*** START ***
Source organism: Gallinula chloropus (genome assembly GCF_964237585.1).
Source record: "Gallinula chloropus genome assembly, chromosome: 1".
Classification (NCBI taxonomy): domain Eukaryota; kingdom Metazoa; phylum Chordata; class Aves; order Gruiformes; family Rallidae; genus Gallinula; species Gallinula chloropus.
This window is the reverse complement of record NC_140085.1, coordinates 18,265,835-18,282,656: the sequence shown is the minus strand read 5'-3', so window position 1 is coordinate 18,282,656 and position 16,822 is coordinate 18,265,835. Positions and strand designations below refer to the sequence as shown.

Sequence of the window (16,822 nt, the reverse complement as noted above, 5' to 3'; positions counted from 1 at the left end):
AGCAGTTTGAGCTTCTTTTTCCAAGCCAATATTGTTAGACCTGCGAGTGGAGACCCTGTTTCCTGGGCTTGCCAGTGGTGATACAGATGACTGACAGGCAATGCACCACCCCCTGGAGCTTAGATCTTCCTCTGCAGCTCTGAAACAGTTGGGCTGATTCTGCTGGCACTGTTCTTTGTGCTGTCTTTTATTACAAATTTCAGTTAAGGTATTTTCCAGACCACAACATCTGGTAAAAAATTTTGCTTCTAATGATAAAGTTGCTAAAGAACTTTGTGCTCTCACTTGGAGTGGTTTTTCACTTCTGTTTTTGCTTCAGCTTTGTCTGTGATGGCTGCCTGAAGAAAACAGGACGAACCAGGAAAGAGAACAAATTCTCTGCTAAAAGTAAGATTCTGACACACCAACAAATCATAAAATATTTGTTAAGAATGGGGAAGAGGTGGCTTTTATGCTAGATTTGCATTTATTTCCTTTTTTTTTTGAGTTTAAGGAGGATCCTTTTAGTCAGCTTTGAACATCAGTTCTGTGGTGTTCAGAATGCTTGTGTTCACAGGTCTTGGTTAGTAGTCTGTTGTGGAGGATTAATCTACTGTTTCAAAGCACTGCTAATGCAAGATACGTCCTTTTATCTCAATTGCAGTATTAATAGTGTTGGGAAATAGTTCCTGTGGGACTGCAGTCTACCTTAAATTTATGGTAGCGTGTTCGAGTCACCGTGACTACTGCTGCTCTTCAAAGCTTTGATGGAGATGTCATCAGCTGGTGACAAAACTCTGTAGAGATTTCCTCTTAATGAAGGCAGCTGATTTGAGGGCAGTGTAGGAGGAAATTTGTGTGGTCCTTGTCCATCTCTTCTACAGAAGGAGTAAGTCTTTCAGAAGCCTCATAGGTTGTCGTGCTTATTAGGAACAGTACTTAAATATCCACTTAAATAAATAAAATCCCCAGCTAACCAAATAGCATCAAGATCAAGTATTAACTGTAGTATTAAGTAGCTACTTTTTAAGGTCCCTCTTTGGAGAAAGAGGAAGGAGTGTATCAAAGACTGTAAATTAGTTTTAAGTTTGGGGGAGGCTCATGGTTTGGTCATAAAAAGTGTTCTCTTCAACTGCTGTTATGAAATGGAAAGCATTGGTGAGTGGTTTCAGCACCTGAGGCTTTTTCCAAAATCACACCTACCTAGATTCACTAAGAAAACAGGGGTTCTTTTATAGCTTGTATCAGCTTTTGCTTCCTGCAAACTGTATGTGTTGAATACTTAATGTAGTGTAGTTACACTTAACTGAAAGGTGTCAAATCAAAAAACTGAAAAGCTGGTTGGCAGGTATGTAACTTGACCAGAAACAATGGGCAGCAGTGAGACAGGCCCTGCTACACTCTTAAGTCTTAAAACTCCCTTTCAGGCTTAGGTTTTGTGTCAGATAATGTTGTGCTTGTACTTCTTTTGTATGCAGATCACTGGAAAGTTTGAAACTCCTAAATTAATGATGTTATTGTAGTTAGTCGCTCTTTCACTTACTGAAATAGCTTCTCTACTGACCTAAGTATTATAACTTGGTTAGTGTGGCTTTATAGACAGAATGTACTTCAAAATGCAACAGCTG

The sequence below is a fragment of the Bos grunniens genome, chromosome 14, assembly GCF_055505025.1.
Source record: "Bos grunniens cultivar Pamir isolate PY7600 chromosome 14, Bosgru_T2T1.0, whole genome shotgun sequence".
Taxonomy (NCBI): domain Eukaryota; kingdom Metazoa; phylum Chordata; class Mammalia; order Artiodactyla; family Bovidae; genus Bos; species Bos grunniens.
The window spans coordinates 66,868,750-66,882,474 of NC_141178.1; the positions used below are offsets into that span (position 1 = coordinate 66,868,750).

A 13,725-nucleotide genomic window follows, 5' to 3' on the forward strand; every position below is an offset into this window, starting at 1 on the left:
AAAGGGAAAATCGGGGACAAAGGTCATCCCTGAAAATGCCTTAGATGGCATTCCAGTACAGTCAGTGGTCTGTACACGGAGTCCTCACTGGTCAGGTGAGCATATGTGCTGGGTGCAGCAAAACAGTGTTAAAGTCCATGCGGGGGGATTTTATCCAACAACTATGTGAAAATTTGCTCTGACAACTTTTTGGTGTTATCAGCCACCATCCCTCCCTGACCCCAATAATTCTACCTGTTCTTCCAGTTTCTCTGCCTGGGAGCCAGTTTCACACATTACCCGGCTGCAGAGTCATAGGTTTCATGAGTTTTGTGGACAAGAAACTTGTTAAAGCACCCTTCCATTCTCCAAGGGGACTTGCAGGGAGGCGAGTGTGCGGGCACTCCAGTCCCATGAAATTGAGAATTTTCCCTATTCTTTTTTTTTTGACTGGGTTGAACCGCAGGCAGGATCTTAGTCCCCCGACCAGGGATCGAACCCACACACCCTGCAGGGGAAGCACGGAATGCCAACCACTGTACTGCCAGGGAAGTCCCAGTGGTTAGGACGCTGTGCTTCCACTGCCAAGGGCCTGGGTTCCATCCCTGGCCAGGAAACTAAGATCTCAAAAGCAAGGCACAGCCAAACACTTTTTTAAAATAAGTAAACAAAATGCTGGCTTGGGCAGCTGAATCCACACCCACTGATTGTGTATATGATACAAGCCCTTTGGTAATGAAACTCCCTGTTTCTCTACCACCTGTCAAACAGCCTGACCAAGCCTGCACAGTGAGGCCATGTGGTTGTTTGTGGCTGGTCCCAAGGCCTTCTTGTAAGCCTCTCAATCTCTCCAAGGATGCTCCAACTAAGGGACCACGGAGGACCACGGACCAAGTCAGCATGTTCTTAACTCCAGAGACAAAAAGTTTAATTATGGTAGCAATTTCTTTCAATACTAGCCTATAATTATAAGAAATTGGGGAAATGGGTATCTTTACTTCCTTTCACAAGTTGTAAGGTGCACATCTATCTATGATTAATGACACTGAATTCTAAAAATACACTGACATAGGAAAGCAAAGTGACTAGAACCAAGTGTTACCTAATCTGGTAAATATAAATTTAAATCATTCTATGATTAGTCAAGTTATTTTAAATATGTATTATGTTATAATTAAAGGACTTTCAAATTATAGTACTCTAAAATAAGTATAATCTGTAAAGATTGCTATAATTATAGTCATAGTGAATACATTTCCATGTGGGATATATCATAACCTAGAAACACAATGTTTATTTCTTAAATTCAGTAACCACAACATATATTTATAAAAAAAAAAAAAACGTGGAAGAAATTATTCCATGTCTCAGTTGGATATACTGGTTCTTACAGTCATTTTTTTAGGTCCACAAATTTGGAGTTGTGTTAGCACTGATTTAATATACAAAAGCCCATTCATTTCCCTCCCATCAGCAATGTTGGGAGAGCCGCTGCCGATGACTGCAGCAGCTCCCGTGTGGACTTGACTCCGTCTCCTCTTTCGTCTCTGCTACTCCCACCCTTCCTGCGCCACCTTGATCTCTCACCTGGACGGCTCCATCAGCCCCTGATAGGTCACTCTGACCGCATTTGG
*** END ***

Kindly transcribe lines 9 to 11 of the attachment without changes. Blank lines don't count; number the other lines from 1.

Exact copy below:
Taxonomy (NCBI): domain Eukaryota; kingdom Metazoa; phylum Chordata; class Mammalia; order Artiodactyla; family Bovidae; genus Bos; species Bos grunniens.
The window spans coordinates 66,868,750-66,882,474 of NC_141178.1; the positions used below are offsets into that span (position 1 = coordinate 66,868,750).

A 13,725-nucleotide genomic window follows, 5' to 3' on the forward strand; every position below is an offset into this window, starting at 1 on the left: